Wildfire combustion and carbon stocks in the southern Canadian boreal forest: Implications for a warming world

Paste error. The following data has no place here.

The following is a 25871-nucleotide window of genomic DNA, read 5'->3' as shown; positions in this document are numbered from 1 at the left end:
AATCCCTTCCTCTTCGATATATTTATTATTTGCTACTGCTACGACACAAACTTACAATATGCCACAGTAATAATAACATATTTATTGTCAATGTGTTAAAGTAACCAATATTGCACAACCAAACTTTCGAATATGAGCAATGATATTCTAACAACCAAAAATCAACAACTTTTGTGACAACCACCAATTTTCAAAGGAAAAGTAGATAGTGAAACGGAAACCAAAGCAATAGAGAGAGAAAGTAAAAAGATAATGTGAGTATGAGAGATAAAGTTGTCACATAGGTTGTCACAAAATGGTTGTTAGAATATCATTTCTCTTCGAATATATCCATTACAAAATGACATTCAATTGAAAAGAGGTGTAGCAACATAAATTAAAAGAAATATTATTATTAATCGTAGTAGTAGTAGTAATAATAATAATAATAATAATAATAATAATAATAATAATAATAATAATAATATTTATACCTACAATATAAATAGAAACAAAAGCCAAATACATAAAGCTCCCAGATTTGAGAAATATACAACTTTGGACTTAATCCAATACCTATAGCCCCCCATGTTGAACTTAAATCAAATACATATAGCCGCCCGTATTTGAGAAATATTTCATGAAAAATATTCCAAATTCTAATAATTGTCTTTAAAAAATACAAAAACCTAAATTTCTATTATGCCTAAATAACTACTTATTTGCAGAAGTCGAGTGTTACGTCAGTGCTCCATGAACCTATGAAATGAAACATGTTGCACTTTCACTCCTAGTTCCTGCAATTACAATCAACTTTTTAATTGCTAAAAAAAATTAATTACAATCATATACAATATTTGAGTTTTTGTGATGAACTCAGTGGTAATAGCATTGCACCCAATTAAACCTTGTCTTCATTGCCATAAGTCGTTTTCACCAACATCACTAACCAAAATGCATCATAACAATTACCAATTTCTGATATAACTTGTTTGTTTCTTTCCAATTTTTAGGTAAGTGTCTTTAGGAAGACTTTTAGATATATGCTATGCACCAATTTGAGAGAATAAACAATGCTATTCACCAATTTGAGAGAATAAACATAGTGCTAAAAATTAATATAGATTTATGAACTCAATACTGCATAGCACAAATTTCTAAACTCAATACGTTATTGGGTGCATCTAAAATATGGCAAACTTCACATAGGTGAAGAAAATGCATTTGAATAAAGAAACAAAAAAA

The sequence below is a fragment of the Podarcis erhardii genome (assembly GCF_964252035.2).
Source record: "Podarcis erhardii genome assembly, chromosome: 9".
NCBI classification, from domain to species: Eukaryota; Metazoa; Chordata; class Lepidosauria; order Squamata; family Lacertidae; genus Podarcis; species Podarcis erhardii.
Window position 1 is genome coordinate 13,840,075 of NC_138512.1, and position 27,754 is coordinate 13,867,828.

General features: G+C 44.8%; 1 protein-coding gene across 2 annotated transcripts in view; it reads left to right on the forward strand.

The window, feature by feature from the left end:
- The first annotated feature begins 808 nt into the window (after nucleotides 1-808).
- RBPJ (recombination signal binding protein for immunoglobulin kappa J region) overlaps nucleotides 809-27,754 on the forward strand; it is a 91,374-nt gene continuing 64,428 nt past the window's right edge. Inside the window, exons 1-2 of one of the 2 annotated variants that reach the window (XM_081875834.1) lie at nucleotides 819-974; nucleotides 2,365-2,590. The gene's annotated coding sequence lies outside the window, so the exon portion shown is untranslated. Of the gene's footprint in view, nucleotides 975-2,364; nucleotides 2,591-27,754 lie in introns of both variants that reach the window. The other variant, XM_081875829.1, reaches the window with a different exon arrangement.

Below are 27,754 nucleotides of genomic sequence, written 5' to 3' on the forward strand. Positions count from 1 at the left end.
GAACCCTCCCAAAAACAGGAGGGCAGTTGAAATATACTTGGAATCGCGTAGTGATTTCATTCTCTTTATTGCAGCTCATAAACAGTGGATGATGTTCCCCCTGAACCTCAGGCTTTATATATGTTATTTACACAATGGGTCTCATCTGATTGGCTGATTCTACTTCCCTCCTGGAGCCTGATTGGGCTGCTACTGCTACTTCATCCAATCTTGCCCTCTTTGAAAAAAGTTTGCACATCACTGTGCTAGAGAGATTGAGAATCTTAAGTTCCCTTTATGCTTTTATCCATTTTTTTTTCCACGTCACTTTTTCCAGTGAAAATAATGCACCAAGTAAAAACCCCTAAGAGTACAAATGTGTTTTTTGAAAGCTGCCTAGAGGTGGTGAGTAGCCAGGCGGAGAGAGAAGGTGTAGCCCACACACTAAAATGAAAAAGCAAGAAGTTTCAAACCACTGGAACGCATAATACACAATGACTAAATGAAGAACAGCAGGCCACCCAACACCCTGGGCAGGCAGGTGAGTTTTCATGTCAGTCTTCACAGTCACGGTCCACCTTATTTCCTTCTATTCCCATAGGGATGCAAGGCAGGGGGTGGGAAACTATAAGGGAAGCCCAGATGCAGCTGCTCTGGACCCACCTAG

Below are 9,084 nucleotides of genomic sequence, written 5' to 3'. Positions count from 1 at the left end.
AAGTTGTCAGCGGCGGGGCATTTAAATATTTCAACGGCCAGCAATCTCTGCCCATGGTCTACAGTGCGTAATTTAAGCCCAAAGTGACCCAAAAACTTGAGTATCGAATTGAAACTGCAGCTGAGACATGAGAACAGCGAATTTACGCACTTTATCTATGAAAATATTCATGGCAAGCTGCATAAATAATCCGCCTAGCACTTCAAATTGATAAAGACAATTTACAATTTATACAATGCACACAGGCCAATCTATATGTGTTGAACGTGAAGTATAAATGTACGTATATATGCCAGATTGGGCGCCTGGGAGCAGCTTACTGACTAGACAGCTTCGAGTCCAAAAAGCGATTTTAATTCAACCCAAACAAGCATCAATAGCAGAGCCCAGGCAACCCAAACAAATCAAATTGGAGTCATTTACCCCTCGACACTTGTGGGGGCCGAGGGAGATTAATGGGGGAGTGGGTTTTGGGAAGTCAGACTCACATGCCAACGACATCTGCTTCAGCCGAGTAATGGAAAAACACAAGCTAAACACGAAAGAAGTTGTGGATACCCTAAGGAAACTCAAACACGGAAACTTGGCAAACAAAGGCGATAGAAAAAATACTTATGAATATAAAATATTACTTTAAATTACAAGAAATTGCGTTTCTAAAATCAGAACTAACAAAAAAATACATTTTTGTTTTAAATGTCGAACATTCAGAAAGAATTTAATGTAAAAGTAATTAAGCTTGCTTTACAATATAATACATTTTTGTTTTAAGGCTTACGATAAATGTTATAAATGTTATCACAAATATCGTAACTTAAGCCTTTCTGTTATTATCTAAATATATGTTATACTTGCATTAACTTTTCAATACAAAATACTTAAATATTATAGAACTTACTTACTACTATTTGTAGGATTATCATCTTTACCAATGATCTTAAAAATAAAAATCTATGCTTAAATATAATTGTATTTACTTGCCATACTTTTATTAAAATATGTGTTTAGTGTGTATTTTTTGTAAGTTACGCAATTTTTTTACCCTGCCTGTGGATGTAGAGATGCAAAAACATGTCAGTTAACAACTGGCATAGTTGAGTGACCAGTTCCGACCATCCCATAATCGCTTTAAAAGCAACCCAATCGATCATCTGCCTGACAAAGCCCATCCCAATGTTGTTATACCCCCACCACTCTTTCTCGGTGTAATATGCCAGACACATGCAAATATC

Boreal wildfires are increasing in intensity, extent, and frequency, potentially intensifying carbon emissions and transitioning the region from a globally significant carbon sink to a source. The productive southern boreal forests of central Canada already experience relatively high frequencies of fire, and as such may serve as an analog of future carbon dynamics for more northern forests. Fire?carbon dynamics in southern boreal systems are relatively understudied, with limited investigation into the drivers of pre-fire carbon stocks or subsequent combustion. As part of NASA’s Arctic-Boreal Vulnerability Experiment, we sampled 79 stands (47 burned, 32 unburned) throughout central Saskatchewan to characterize above- and belowground carbon stocks and combustion rates in relation to historical land use, vegetation characteristics, and geophysical attributes. We found southern boreal forests emitted an average of 3.3 ± 1.1 kg C/m2 from field sites. The emissions from southern boreal stands varied as a function of stand age, fire weather conditions, ecozone, and soil moisture class. Sites affected by historical timber harvesting had greater combustion rates due to faster carbon stock recovery rates than sites recovering from wildfire events, indicating that different boreal forest land use practices can generate divergent carbon legacy effects. We estimate the 2015 fire season in Saskatchewan emitted a total of 36.3 ± 15.0 Tg C, emphasizing the importance of southern boreal fires for regional carbon budgets. Using the southern boreal as an analog, the northern boreal may undergo fundamental shifts in forest structure and carbon dynamics, becoming dominated by stands <70 years old that hold 2?7 kg C/m2 less than current mature northern boreal stands. Our latitudinal approach reinforces previous studies showing that northern boreal stands are at a high risk of holding less carbon under changing disturbance conditions.